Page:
Upon arrival I wanted to first walk around the city and get a feel for it before I attempted to take anything on. I had decided to go for Easter Weekend, and the Friday of our arrival was “Karfreitag” or Good Friday. I thought this would be a good weekend as it would highlight the religious atmosphere of Munich, which is well known for being a very catholic city. I certainly got that feeling as most stores were closed and the streets were confined to a few religious processions.
I later decided to take a walking tour of the city, which helped to get a feel for the history and architecture of the city. Beginning at the famous Marienplatz, I learned the legend of the Mariensäule, which depicts four battles overcoming adversity on each of the four corners of the display, before heading into the old town hall. Here I got an idea of the religious history of the city, whose name derived from the German word for Monk (“Mönch”). It was also pointed out that this symbol could be found prevalently throughout the city and in the coat of arms.
The tour later described the history and culture of the Bavarian beer gardens (as well as the fact that it is not a true beer garden without chestnut trees), a staple of southern German lifestyles, as well as a background on the six beers of Munich. Sadly, the weather did not permit a true enjoyment of this facet of Bavaria, but that must be all the more reason to return. Following the beer gardens, we visited the Hofbräuhaus, the most famous beer hall in Munich, where I would later return for dinner to experience a meal in the enormous establishment.
Then we began the tour of several churches and architecture around Munich, including the Frauenkirche where we heard the legend of the Devil’s Footprint. I also learned that the rebuilding of Munich after the Second World War was done with remarkable precision as a result of the painstaking photography done by the Nazis before the destruction occurred.
Finally, we ended the tour with a brief history of Bavarian royalty and the many Ludwigs as well as a look at the site of the Beer Hall Putsch and the history behind that, including the many actions of the Nazis to enforce adherence to their policies and rituals in Munich. This tour was rather informative, to say the least.
The next day we decided to take a day trip to Neuschwanstein Castle to get a look at the fantastic structure built into the hillside as well as learn more about the Bavarian royalty, and specifically Ludwig II who had commissioned it. Sadly, the day brought a wild snowstorm (as you can see in my photo) which made transportation difficult, but the castle was fantastically beautiful and our tour (in German!) was very interesting.
The next day I went to a museum and also wandered around the English garden where we got to see the area where people surf on the small river which runs through it, which I found rather exciting. The Bavarian National Museum provided a more physical look, as opposed to our spoken tour, at the cultural development of the Bavarian region. I was able to see many artifacts dating back to over 2000 years and get a grasp on the history of the region as a whole.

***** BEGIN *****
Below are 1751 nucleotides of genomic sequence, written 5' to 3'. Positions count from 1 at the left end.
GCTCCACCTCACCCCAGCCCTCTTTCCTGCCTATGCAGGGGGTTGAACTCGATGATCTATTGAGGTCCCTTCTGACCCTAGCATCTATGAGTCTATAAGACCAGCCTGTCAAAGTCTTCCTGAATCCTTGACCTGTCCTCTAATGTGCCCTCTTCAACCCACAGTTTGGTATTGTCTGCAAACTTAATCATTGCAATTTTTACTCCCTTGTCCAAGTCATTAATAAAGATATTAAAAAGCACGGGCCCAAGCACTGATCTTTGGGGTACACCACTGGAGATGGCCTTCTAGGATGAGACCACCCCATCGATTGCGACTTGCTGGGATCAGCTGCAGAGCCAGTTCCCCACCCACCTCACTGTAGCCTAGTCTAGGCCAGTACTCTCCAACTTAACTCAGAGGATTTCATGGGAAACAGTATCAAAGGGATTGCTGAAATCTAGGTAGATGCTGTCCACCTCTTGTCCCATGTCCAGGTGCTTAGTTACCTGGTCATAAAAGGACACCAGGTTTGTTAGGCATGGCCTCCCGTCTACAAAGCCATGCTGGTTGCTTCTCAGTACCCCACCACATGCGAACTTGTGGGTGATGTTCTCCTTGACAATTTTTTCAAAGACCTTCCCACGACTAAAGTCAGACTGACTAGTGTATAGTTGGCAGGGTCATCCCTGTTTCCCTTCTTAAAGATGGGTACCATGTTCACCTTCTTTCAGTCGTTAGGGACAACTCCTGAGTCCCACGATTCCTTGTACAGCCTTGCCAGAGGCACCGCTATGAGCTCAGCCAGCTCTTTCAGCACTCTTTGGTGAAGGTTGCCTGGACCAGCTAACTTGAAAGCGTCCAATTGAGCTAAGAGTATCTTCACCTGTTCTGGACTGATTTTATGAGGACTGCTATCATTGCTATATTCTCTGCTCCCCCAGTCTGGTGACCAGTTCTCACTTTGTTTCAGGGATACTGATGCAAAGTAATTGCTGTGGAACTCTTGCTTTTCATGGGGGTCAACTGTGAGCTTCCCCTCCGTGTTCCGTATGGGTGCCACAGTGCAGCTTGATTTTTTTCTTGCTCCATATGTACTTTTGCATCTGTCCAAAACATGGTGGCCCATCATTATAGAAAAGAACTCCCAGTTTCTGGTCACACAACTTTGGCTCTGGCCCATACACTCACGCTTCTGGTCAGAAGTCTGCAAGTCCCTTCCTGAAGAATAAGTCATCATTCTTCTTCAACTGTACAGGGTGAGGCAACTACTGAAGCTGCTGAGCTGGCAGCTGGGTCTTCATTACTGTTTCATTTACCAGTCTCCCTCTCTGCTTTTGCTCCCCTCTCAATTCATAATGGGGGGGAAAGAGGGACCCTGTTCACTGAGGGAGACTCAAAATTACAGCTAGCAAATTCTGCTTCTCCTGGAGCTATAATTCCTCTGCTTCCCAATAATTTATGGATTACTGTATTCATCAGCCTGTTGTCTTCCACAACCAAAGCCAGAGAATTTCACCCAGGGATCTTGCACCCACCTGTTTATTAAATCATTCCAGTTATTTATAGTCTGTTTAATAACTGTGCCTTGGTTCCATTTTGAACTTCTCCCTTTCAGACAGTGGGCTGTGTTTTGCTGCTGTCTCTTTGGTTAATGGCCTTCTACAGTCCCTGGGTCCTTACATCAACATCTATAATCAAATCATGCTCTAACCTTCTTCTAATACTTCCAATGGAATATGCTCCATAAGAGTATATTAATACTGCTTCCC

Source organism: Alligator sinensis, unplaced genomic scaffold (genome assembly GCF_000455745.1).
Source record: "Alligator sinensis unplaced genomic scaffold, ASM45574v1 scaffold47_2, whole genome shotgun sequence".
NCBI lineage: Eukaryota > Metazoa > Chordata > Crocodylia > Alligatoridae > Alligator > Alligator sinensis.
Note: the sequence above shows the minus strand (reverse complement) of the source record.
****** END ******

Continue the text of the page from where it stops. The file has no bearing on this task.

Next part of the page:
On the last day I visited Nymphenburg Castle, another home of Bavarian royalty, where I visited the Marstal Museum, a museum dedicated to the Carriages of royalty, as well as many of the horses and dressings that were used during that time. Along with that I visited the porcelain museum which had some fascinating pieces of artistic porcelain along with the history of their creation.
All in all I hoped to get a feel for the region and the city both culturally and historically, and I believe I was able to do that because of the opportunities that I took. It provided a very interesting contrast from my home city, Berlin, and that is exactly what I wanted out of the experience.
Hilary Landfried - Vienna Reflection
During my semester in Heidelberg, Germany, I took a class on society and literature during the turn of the last century. As one of my favorite classes, its topics covered Naturalism, the Bohéme, Art for Art’s Sake, the Wiener Moderne, and Expressionism. However, I quickly became most interested in the Wiener Moderne. After reading about Kaffeehäuser, Sigmund Freud, Gustav Klimt, and Jung Wien, I knew I had to go to Vienna to really experience all that I was learning. My goal was learn more about the Wiener Moderne, but also to experience all the culture that Vienna still has to offer today.
Arriving in Vienna late on a Thursday evening, I began my siteseeing the following Friday. I began my day with a traditional Viennese breakfast in Kaffeehaus from the turn of the century. A friend of mine, who had been living in Vienna for a few months, took me on a tour of the main city ring. She was able to explain some of the architecture to me and clarify how the city was laid out. In the 1850s, the former city walls were torn down and Ringstrasse was constructed. Today, it is four kilometers long and runs around the main city center. Here I saw the Hofburg, Vienna’s imperial palace, the Spanish riding school, the Austrian Parliament, the State Opera House, and many other cultural landmarks.
Later on Friday, my friend and I went to the Kunsthistorisches Museum and saw an exhibition titled Winter Tales. The artwork was mainly from West European artists and ranged from the 1450s to the present. We also attended a concert with music ranging from the early 1600s to the modern music of today.